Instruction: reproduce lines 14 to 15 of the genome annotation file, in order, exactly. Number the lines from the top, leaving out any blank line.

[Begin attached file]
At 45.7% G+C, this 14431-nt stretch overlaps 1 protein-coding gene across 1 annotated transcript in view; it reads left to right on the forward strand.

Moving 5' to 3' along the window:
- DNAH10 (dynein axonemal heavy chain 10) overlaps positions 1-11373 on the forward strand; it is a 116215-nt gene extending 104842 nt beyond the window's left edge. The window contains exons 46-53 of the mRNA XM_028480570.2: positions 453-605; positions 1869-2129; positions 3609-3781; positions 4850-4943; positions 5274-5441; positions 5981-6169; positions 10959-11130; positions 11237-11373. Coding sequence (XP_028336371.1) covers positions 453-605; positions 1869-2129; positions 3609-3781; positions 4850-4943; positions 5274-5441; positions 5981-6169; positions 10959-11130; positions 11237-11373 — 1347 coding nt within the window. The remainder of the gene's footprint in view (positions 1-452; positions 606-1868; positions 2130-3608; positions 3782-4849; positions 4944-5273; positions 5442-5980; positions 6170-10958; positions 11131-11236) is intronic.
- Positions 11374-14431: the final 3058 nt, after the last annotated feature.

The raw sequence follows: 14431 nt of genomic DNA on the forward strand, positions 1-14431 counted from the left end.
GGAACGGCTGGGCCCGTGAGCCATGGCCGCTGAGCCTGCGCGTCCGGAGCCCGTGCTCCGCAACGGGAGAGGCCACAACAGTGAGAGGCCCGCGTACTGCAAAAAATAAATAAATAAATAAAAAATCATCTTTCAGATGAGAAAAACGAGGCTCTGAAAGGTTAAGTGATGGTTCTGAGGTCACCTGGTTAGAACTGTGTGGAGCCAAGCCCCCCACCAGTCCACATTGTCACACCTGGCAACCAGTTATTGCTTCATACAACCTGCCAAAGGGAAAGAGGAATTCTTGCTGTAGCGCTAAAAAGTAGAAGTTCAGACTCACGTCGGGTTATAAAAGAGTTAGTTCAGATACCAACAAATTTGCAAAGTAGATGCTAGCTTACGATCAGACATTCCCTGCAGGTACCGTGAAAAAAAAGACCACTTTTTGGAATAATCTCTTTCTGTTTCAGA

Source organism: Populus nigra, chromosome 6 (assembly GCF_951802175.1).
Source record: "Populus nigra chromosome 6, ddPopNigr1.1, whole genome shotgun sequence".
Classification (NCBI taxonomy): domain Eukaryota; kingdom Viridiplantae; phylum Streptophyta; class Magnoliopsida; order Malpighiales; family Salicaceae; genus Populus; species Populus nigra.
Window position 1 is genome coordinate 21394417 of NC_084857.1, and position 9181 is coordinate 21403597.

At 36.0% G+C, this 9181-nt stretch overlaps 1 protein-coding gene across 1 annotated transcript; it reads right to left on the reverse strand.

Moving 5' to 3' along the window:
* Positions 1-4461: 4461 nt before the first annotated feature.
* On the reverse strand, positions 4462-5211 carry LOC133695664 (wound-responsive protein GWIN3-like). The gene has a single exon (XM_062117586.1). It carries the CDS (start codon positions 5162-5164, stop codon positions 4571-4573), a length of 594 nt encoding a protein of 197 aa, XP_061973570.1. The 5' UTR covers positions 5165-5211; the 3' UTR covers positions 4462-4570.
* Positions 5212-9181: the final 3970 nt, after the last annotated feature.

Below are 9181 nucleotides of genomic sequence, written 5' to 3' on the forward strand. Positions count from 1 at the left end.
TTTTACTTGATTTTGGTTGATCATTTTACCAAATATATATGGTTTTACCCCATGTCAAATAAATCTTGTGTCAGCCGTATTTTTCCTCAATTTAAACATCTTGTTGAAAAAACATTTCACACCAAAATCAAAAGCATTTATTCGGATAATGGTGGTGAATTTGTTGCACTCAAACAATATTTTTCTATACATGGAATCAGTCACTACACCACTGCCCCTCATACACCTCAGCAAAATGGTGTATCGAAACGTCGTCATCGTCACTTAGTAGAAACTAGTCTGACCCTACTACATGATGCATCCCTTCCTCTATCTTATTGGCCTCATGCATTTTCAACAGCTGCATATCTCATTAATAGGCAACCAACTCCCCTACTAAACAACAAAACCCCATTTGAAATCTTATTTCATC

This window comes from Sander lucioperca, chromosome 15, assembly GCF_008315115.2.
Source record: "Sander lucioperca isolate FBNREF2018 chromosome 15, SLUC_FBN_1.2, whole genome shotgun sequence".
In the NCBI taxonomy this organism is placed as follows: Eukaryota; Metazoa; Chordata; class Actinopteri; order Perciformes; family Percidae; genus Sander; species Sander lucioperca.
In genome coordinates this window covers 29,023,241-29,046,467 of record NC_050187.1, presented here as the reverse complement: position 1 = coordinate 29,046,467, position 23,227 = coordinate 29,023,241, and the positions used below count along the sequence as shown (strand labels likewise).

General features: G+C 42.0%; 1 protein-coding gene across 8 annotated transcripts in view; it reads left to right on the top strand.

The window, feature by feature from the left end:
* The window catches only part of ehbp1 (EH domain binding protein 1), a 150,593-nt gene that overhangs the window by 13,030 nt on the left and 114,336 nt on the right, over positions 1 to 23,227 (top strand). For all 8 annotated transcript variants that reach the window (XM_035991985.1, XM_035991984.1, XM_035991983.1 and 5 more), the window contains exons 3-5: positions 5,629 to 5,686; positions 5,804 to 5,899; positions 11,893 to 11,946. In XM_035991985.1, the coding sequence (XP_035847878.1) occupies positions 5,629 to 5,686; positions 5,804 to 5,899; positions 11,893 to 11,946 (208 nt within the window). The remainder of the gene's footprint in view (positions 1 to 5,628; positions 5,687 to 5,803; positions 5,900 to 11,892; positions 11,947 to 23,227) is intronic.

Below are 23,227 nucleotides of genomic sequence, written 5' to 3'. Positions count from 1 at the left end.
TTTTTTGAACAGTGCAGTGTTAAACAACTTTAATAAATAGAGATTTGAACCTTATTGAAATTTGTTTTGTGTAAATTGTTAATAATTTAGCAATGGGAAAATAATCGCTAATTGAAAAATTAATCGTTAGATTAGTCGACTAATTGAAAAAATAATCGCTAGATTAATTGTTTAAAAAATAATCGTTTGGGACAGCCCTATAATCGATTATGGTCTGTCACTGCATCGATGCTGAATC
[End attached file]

* On the reverse strand, positions 4462-5211 carry LOC133695664 (wound-responsive protein GWIN3-like). The gene has a single exon (XM_062117586.1). It carries the CDS (start codon positions 5162-5164, stop codon positions 4571-4573), a length of 594 nt encoding a protein of 197 aa, XP_061973570.1. The 5' UTR covers positions 5165-5211; the 3' UTR covers positions 4462-4570.
* Positions 5212-9181: the final 3970 nt, after the last annotated feature.